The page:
Friday, February 18, 2011

Baseball Digest Birthdays: Joe Gordon | Baseball Digest

Baseball Digest Birthdays: Joe Gordon | Baseball Digest

Joe “Flash” Gordon was one of the most versatile athletes to ever come out of the Pacific Northwest. After graduating high school he attended the University of Oregon in Eugene where he became one of their most revered student athletes. Gordon starred in baseball, football, and gymnastics. The latter was said to have contributed to his dazzling footwork as a 2nd baseman. He also played soccer and competed in the long jump in track. To round things out, Gordon played violin in the school’s orchestra.

Baseball would win out in the end though, and so would Oregon, as Gordon helped the Ducks win back-to-back Northwest Division college championships in 1934-1935. He signed with the New York Yankees in 1936 and made his major league debut two years later. At 23 years of age, Gordon had the unenviable task of replacing future Hall of Fame member Tony Lazzeri in the Yankees lineup. But Gordon was up to the task.

Had the Rookie of the Year Award existed then, Gordon would have likely captured the trophy with ease. He smacked 25 home runs, drove in 97 runs and scored 83. His season was so good that he finished 12th in the AL MVP voting. Gordon’s bat was even better in the World Series victory over the Chicago Cubs when he drove in six runs and recorded an 1.171 OPS.

In 1939 Gordon began a streak of nine straight all-star seasons despite missing two years (1944-1945) during World War II. He won the AL MVP Award in 1942 when he hit a career high .322, belted 18 HR and knocked in 103 runs. But after a solid season in ’43, Gordon was rusty when he returned from the war. He hit just .210 and struck out more often than not. It led to the Yankees’ decision to deal him that off-season to the Cleveland Indians for pitcher Allie Reynolds. The “Big Chief” would have a stellar career as a Yankee, but Gordon had something to prove as a member of the Indians. He would do just that.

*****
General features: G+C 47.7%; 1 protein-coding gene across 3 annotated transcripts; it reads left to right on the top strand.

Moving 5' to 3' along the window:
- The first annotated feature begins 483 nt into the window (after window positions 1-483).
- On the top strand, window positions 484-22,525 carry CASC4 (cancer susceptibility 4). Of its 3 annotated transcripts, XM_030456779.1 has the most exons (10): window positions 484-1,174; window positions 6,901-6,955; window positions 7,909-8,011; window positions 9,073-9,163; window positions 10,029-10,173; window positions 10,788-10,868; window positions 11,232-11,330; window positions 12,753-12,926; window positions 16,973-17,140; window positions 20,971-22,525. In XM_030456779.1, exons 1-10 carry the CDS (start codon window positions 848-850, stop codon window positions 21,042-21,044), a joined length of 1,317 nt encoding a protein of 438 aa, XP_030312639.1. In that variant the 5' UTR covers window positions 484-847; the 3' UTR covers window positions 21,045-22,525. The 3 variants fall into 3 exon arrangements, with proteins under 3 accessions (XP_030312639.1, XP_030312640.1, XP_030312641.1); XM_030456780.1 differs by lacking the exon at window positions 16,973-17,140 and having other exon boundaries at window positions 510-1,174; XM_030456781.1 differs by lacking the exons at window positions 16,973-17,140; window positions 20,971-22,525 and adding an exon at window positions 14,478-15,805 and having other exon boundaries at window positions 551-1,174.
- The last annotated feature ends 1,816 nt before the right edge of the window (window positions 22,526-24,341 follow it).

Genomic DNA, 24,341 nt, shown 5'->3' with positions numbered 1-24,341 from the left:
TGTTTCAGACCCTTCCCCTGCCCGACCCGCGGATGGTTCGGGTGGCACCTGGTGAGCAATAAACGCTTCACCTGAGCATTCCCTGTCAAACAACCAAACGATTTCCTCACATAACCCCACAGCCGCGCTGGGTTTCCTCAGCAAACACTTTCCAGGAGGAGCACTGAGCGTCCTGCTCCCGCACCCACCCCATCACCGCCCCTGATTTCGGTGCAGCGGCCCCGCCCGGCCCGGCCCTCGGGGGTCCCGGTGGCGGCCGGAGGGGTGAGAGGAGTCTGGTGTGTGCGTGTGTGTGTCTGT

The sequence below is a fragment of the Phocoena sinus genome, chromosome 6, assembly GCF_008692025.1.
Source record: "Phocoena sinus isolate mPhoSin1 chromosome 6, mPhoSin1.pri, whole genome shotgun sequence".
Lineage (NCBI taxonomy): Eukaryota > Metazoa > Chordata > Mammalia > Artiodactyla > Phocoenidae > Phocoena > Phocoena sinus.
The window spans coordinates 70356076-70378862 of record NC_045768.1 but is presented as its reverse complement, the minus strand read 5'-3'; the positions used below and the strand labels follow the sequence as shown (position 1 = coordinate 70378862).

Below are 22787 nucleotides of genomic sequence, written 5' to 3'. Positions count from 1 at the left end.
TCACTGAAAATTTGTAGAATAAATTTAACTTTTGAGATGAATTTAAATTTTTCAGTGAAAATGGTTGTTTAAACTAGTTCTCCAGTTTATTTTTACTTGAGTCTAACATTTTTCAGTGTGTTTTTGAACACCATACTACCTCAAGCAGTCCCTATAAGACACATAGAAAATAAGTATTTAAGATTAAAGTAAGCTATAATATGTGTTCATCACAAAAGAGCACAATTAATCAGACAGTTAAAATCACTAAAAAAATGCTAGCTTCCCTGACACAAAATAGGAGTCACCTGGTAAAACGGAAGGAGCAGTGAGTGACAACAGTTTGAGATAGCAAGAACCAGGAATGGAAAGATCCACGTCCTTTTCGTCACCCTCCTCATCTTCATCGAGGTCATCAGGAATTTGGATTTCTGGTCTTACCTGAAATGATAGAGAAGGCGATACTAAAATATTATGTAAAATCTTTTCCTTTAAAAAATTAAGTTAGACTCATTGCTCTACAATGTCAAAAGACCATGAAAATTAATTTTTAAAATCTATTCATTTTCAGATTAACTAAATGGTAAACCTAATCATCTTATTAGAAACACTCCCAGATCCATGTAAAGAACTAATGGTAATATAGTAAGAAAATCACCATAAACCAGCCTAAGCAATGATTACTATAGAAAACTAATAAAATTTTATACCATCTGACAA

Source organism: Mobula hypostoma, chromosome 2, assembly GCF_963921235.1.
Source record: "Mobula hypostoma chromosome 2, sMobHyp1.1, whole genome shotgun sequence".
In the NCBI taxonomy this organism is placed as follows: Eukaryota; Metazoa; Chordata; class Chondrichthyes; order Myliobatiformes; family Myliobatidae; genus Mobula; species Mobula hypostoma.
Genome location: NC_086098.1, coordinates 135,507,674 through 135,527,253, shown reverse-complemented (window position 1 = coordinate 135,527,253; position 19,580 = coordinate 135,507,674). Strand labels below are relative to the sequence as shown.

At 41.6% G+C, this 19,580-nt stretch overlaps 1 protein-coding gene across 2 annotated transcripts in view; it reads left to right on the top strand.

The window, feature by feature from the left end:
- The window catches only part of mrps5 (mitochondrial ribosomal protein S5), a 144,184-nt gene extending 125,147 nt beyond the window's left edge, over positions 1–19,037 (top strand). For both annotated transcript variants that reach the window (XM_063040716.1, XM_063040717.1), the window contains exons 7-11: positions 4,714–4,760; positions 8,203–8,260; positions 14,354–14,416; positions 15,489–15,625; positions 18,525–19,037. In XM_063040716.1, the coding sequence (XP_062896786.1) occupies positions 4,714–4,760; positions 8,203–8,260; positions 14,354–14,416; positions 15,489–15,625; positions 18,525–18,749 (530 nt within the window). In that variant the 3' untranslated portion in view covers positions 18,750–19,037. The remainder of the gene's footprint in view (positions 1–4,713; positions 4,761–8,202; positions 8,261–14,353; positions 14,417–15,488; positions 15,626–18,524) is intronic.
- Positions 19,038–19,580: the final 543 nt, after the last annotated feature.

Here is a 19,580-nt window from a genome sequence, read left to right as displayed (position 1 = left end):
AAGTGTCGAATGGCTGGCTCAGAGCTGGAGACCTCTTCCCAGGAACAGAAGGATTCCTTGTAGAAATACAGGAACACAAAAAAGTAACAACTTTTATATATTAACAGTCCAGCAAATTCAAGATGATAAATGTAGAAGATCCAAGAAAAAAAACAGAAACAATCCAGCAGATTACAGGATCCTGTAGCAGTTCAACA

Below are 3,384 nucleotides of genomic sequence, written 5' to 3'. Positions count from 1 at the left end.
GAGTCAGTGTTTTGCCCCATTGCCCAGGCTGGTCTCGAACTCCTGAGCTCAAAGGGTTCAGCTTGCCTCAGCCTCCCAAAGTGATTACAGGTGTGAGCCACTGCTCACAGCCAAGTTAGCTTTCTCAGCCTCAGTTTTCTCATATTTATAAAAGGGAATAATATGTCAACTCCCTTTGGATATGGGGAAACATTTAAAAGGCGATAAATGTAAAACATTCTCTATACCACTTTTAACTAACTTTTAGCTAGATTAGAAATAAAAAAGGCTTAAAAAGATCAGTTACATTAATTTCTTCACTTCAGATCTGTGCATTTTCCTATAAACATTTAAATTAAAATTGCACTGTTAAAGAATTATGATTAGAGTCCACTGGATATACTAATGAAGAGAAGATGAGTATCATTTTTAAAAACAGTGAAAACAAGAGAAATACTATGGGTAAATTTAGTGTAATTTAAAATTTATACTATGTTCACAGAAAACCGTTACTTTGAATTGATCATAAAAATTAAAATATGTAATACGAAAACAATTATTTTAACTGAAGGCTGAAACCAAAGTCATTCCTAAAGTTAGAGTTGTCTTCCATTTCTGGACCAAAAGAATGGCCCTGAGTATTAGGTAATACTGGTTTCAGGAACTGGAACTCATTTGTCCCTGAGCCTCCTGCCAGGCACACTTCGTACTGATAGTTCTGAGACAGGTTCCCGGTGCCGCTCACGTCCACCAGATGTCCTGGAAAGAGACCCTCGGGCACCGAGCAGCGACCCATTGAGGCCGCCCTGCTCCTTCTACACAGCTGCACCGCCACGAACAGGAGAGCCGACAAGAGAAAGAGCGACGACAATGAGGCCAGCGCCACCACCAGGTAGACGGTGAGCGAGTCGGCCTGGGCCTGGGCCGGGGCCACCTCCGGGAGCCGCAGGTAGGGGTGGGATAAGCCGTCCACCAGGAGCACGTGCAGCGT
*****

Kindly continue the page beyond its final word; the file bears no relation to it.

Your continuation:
In his first two seasons in Cleveland, Gordon averaged 30 HR and 108 RBI (with career highs in both categories in 1948), finished in the top 10 in the AL MVP voting, and helped lead the Tribe to the 1948 AL pennant and their first World Series win in 28 years. Gordon was also instrumental in helping Larry Doby, the first African-American to play in the American League, integrate with the ball club. Gordon’s simple gesture to play catch with Doby exemplified his leadership and made Doby one of the guys.

In Gordon’s first year as the Indians’ manager, the Cleveland News’ Ed McAuley talked about his natural leadership. Click here to read all about it!

Gordon made one more All-Star appearance, but after his second-worst offensive season, the Indians released him in October, 1950. He still holds the AL record for home runs by a 2nd baseman (246) and was also the league’s first 2nd baseman to hit 20 home runs in a season.